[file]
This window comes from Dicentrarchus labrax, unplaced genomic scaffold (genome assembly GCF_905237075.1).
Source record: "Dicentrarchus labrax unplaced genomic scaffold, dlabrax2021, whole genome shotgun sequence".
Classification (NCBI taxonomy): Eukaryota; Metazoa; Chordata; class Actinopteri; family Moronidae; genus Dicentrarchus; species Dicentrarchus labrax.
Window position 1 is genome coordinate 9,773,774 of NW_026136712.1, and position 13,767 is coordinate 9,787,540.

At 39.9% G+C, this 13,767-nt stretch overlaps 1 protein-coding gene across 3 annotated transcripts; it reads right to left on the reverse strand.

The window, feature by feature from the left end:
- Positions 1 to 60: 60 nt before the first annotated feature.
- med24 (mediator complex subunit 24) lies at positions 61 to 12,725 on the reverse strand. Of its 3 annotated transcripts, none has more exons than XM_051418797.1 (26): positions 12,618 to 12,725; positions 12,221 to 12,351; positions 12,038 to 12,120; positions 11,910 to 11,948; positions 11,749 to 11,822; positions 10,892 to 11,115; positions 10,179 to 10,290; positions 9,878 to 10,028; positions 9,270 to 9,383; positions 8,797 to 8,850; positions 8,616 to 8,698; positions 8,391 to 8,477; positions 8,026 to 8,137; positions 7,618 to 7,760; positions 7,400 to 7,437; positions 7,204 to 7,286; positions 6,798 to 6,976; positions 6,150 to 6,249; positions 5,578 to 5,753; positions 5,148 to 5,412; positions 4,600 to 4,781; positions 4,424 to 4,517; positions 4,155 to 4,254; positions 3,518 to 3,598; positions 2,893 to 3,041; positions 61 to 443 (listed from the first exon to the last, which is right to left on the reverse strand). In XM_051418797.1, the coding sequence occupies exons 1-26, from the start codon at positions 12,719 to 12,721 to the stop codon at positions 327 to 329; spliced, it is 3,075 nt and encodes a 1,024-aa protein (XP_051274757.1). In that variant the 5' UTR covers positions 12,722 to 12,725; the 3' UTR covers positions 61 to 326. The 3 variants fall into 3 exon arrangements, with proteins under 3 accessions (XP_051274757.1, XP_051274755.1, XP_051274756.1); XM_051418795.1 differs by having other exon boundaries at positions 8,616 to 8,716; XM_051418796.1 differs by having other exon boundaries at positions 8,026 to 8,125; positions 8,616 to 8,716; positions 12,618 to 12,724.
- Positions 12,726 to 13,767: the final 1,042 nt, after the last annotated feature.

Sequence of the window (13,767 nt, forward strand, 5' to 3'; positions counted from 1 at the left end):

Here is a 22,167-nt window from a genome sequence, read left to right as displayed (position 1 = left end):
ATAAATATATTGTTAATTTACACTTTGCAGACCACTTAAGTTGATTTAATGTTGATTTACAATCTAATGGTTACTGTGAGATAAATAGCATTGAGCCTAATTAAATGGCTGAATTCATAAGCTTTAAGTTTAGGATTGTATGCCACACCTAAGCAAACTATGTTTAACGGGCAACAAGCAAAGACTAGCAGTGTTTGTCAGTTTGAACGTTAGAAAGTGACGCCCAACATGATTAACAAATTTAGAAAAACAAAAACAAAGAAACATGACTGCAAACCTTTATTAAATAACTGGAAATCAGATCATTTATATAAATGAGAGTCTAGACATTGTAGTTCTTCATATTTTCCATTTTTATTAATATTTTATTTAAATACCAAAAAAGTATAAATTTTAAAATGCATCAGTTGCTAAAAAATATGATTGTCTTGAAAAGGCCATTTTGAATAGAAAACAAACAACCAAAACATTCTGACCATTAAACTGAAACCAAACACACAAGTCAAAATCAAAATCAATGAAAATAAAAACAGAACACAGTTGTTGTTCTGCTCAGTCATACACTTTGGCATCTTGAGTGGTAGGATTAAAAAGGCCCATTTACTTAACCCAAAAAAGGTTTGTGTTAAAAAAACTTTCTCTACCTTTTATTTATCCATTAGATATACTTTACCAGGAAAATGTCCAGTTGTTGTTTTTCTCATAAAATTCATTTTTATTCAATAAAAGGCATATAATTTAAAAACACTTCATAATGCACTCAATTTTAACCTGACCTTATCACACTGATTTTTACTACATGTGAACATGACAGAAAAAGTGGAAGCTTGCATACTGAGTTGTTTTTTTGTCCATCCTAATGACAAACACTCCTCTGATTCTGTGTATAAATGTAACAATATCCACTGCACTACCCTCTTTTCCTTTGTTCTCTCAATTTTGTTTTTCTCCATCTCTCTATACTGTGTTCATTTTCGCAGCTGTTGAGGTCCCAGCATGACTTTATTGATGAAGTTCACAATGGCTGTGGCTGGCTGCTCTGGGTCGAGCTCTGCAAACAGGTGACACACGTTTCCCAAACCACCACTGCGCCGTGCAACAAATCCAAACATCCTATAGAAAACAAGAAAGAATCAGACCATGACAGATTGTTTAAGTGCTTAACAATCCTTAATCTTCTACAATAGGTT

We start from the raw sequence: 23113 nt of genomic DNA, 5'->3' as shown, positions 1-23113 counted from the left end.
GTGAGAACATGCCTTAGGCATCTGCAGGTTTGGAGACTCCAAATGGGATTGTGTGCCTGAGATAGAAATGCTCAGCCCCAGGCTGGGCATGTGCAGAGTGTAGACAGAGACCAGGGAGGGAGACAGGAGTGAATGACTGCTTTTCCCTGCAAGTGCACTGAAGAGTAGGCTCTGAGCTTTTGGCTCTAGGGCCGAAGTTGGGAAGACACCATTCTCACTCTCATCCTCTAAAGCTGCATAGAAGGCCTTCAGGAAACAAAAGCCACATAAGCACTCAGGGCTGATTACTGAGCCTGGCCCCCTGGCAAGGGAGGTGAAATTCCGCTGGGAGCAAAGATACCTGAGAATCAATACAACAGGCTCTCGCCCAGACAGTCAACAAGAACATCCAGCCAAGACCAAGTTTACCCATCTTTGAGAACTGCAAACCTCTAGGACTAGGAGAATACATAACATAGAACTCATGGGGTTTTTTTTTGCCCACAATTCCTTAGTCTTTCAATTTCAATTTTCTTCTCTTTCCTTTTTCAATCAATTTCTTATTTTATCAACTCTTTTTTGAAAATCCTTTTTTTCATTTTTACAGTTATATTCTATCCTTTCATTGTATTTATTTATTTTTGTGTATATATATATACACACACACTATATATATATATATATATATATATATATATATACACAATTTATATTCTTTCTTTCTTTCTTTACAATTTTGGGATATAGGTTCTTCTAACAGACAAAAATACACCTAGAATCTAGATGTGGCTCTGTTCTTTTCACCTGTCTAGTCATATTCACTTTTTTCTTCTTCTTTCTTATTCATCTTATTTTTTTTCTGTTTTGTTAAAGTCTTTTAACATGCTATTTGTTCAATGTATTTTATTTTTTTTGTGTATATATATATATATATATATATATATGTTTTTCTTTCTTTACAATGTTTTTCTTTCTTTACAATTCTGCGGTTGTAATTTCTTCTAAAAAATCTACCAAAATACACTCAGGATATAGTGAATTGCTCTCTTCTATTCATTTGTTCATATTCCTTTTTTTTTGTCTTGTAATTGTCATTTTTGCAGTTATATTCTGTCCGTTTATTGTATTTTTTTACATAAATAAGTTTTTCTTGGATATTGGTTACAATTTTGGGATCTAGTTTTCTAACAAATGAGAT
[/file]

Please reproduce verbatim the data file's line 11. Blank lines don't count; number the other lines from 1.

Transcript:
Here is a 22,167-nt window from a genome sequence, read left to right as displayed (position 1 = left end):